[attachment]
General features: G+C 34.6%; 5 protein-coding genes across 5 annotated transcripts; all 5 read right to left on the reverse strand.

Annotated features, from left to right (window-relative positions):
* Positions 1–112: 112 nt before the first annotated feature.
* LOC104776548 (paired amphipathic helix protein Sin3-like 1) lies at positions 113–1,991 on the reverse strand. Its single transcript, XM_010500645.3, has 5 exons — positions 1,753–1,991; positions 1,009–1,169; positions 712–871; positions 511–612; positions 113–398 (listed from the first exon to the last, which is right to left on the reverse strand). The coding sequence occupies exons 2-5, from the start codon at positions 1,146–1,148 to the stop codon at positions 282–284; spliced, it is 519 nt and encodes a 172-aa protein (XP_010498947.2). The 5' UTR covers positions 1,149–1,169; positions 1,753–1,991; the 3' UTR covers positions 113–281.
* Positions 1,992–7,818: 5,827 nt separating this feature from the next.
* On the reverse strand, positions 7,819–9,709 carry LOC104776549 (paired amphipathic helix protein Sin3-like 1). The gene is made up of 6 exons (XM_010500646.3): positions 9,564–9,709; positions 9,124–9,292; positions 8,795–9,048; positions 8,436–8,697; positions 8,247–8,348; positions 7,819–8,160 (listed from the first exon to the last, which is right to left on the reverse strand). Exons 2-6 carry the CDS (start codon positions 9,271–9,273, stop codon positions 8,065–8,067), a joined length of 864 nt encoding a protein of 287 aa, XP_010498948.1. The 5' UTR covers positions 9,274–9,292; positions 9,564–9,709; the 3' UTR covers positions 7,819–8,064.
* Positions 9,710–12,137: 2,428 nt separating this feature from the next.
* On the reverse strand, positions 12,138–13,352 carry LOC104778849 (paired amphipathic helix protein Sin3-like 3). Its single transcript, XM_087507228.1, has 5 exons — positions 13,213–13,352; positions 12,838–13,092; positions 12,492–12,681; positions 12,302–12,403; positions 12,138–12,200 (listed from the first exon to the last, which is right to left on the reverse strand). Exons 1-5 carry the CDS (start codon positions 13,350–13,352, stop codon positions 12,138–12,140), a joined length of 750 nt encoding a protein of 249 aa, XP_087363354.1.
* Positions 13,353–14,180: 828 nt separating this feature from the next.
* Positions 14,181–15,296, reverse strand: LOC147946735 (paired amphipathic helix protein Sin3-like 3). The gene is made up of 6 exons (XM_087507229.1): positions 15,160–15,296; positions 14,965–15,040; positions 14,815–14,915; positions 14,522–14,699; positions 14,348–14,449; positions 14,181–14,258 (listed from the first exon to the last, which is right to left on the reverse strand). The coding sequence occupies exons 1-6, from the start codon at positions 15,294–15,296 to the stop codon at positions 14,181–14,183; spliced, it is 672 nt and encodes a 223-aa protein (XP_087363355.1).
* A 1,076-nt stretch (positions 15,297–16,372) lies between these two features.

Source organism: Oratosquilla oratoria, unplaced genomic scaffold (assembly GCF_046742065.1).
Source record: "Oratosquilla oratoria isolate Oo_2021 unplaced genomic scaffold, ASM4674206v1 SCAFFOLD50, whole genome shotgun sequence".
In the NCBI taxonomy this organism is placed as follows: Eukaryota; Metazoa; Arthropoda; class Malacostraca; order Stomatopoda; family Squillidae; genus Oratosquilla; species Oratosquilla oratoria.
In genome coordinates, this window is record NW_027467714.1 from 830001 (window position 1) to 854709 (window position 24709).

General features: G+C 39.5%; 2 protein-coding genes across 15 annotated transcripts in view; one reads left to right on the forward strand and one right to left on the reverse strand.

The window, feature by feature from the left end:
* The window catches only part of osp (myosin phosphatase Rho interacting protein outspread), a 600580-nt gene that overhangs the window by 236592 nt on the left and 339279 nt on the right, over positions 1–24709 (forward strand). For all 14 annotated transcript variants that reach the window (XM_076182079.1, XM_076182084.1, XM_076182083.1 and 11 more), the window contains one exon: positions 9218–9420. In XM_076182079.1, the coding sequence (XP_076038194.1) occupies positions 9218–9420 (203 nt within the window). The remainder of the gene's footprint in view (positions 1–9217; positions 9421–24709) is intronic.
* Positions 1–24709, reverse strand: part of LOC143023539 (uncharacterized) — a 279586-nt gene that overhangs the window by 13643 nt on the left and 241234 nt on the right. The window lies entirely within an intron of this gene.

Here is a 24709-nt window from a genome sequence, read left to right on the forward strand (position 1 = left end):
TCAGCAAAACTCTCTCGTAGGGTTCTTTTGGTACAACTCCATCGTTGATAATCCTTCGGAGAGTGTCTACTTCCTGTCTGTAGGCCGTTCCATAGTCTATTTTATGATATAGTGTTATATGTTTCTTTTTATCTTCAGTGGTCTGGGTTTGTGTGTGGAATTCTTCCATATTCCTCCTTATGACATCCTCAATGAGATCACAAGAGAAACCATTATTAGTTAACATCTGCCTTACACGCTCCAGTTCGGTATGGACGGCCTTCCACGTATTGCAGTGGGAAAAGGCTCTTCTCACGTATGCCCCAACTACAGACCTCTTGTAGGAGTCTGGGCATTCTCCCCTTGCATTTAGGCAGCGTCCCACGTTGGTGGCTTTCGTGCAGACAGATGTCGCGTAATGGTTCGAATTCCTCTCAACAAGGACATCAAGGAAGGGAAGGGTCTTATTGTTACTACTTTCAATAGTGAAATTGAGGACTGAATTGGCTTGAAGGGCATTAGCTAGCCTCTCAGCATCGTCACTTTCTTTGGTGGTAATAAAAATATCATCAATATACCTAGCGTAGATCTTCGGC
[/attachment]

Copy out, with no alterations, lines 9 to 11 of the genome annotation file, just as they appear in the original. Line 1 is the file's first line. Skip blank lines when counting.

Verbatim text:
* Positions 13,353–14,180: 828 nt separating this feature from the next.
* Positions 14,181–15,296, reverse strand: LOC147946735 (paired amphipathic helix protein Sin3-like 3). The gene is made up of 6 exons (XM_087507229.1): positions 15,160–15,296; positions 14,965–15,040; positions 14,815–14,915; positions 14,522–14,699; positions 14,348–14,449; positions 14,181–14,258 (listed from the first exon to the last, which is right to left on the reverse strand). The coding sequence occupies exons 1-6, from the start codon at positions 15,294–15,296 to the stop codon at positions 14,181–14,183; spliced, it is 672 nt and encodes a 223-aa protein (XP_087363355.1).
* A 1,076-nt stretch (positions 15,297–16,372) lies between these two features.